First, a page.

The 'autonomy principle' applying to letters of credit - and the restricted use of the fraud exception - has been applied by the Court of Appeal ("CA") in Petrosaudi Oil Services (Venezuela) Ltd v Novo Banco S.A. & Others [2017].

In doing so, the CA has provided comfort to enterprises depending on standby letters of credit to guarantee payment where invoices between the trading parties are at risk of dispute and/or non-payment.

Letters of credit

Letters of credit are sometimes referred to as 'the lifeblood of commerce'. Where payment under a principal contract for goods or services is at risk of non-payment, the beneficiary instead receives payment as credit from the other party's issuing bank on amounts due. This shifts the burden of risk for non-payment from the seller to the buyer, giving comfort to and ensuring that the seller can continue providing goods or services and confidence to the buyer that those goods or services will continue to be supplied.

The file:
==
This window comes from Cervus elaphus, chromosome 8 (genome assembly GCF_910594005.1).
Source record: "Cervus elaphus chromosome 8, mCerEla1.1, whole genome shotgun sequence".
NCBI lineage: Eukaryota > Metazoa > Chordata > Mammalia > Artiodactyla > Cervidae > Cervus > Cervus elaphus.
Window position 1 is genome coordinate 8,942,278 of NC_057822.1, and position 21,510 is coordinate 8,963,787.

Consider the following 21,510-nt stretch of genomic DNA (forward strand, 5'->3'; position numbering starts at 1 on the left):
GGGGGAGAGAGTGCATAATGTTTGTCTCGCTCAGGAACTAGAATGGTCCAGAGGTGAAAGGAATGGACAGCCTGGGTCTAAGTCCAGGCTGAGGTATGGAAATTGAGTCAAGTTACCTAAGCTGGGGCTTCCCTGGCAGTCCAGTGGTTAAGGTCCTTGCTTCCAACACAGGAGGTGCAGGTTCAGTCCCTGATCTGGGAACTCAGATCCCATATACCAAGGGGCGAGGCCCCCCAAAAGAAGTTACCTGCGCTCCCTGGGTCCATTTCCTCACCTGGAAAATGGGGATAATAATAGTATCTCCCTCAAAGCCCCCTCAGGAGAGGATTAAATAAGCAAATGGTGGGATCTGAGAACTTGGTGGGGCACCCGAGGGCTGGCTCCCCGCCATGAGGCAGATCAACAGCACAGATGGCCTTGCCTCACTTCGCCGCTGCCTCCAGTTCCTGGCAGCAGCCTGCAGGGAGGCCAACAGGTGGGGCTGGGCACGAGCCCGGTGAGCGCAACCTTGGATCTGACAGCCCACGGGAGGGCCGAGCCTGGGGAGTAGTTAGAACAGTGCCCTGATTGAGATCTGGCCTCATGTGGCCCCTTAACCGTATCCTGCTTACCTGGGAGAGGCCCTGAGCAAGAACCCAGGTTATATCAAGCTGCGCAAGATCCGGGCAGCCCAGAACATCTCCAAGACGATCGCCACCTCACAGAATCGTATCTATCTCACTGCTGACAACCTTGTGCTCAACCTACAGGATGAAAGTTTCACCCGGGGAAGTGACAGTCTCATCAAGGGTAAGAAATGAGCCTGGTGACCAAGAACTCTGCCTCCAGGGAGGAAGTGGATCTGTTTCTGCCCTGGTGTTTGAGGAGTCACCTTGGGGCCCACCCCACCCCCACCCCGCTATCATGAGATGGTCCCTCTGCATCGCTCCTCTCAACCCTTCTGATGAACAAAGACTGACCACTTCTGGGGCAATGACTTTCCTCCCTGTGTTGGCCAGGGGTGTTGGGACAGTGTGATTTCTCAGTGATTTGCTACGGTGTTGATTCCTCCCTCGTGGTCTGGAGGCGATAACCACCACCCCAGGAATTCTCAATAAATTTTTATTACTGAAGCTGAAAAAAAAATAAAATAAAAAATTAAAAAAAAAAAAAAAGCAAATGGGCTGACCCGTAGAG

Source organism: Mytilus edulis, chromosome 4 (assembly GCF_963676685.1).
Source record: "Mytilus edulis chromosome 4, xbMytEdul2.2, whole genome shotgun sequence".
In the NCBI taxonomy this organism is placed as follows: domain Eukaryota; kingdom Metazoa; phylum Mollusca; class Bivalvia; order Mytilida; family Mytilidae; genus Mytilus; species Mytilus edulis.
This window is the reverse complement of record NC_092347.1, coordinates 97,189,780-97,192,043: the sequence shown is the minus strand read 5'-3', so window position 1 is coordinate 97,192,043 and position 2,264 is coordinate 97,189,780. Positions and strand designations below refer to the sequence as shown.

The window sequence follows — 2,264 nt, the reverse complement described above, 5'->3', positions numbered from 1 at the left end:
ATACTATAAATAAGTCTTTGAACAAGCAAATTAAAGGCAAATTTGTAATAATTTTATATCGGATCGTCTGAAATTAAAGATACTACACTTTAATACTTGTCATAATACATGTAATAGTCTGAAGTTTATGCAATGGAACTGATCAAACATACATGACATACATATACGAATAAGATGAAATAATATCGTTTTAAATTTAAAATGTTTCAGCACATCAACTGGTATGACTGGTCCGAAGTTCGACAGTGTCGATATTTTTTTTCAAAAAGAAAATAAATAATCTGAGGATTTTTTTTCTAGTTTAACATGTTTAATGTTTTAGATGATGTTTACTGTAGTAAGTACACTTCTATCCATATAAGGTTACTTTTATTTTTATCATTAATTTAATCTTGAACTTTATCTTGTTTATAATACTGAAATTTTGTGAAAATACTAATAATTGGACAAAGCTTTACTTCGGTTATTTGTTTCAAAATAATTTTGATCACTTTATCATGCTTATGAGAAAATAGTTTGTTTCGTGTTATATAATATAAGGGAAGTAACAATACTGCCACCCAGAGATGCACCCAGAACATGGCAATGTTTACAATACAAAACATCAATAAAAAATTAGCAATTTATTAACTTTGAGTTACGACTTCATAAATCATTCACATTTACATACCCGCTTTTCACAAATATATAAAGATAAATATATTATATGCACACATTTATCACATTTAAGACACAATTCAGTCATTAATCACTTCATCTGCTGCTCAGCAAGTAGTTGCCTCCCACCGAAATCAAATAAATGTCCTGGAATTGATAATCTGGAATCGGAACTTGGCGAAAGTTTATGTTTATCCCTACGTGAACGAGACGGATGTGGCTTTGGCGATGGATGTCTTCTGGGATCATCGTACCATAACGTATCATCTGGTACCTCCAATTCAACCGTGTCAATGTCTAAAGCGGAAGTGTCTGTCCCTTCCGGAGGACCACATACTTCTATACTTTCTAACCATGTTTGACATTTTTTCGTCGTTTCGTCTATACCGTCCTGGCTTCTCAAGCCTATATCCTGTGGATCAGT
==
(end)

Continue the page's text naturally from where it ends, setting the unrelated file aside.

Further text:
Under English law, a letter of credit creates an obligation on an issuing bank to make a payment on demand, provided that the conditions contained exclusively in the letter of credit are met. The letter of credit is autonomous of the underlying agreement and as such, any dispute between the buyer and seller under the principal contract is not of concern to the issuing bank, it need only confirm that the documents presented to it are in good order. This is known as the 'autonomy principle' and is subject only to limited exceptions, one of which being the fraud exception which exempts a bank from paying out against a fraudulent demand for payment.


In 2010, Petrosaudi Oil Services (Venezuela) Ltd ('POS') entered into a contract under Venezuelan law for the supply of oil rig drilling services with PDVSA Servicios S.A. ('PDVSA'), a Venezuelan state entity (the 'Principal Contract'). The Principal Contract contained terms that payment should be made on production of an invoice and that any dispute be addressed post-payment (a 'pay now argue later' clause). Additionally, given concerns surrounding the payment history of PDVSA, an English law standby letter of credit was issued by Banco Espirito Santo S.A. (later transferred to Novo Banco S.A.) ('the Bank') in POS's favour.